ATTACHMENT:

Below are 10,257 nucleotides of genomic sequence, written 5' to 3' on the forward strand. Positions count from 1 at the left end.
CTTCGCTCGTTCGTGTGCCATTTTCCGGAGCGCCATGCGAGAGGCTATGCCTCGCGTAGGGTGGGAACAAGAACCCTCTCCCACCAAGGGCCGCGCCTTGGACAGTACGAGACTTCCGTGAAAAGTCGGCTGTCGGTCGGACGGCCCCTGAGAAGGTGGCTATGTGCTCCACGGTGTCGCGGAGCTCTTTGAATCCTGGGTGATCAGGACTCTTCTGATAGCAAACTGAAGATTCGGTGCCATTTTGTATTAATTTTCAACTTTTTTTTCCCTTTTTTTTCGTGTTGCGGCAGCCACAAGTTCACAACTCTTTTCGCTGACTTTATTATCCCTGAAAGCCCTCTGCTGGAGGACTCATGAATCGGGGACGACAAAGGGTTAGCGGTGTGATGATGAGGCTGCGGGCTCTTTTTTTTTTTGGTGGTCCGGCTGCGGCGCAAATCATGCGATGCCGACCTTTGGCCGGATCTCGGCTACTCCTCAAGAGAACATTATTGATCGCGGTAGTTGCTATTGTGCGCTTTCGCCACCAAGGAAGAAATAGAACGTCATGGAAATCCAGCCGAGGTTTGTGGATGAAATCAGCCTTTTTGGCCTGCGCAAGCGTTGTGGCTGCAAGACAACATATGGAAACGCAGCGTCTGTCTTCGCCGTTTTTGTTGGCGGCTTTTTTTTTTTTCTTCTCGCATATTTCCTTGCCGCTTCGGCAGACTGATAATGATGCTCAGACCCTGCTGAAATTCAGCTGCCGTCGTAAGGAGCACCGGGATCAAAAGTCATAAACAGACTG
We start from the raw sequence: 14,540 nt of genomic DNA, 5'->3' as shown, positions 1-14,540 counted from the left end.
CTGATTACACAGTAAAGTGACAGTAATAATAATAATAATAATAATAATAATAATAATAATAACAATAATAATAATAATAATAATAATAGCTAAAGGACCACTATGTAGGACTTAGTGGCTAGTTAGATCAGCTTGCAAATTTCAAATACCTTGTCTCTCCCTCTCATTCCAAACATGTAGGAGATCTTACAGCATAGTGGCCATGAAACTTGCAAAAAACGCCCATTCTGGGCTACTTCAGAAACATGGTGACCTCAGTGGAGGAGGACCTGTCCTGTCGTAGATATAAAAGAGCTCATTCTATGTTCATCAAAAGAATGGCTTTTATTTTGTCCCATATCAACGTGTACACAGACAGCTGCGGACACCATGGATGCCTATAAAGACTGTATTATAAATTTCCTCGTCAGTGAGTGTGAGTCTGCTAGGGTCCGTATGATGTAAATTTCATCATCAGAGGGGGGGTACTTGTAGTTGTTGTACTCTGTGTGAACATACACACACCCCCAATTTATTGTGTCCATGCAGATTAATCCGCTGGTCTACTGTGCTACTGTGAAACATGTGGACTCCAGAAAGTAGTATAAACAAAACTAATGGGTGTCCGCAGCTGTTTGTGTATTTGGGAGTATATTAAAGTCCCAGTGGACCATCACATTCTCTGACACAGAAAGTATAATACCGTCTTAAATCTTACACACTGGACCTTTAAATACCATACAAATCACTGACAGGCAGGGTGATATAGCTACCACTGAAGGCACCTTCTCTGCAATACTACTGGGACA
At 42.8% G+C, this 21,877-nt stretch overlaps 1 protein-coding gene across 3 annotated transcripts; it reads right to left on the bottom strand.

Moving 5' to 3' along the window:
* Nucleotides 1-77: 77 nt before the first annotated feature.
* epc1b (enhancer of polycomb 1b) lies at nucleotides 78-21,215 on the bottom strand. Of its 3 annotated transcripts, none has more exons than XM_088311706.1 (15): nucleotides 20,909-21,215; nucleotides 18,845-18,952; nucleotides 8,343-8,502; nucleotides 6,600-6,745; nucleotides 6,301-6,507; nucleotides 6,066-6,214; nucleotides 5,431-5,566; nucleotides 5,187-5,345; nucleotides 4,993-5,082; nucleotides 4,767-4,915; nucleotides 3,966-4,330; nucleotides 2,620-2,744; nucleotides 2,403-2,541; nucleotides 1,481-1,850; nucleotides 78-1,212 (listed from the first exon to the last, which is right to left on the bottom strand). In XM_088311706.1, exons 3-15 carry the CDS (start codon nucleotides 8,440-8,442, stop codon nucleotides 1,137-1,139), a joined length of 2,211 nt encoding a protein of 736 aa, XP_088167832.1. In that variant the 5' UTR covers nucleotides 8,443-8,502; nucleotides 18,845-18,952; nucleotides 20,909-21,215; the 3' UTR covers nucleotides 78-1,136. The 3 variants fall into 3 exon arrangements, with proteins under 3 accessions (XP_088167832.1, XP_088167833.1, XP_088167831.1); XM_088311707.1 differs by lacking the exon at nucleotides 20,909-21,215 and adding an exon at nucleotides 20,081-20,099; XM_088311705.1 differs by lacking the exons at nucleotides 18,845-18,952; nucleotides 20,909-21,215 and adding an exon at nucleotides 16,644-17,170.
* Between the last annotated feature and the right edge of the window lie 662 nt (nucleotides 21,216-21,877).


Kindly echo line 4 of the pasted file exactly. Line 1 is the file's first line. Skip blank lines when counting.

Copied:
CTGATTACACAGTAAAGTGACAGTAATAATAATAATAATAATAATAATAATAATAATAATAACAATAATAATAATAATAATAATAATAGCTAAAGGACCACTATGTAGGACTTAGTGGCTAGTTAGATCAGCTTGCAAATTTCAAATACCTTGTCTCTCCCTCTCATTCCAAACATGTAGGAGATCTTACAGCATAGTGGCCATGAAACTTGCAAAAAACGCCCATTCTGGGCTACTTCAGAAACATGGTGACCTCAGTGGAGGAGGACCTGTCCTGTCGTAGATATAAAAGAGCTCATTCTATGTTCATCAAAAGAATGGCTTTTATTTTGTCCCATATCAACGTGTACACAGACAGCTGCGGACACCATGGATGCCTATAAAGACTGTATTATAAATTTCCTCGTCAGTGAGTGTGAGTCTGCTAGGGTCCGTATGATGTAAATTTCATCATCAGAGGGGGGGTACTTGTAGTTGTTGTACTCTGTGTGAACATACACACACCCCCAATTTATTGTGTCCATGCAGATTAATCCGCTGGTCTACTGTGCTACTGTGAAACATGTGGACTCCAGAAAGTAGTATAAACAAAACTAATGGGTGTCCGCAGCTGTTTGTGTATTTGGGAGTATATTAAAGTCCCAGTGGACCATCACATTCTCTGACACAGAAAGTATAATACCGTCTTAAATCTTACACACTGGACCTTTAAATACCATACAAATCACTGACAGGCAGGGTGATATAGCTACCACTGAAGGCACCTTCTCTGCAATACTACTGGGACA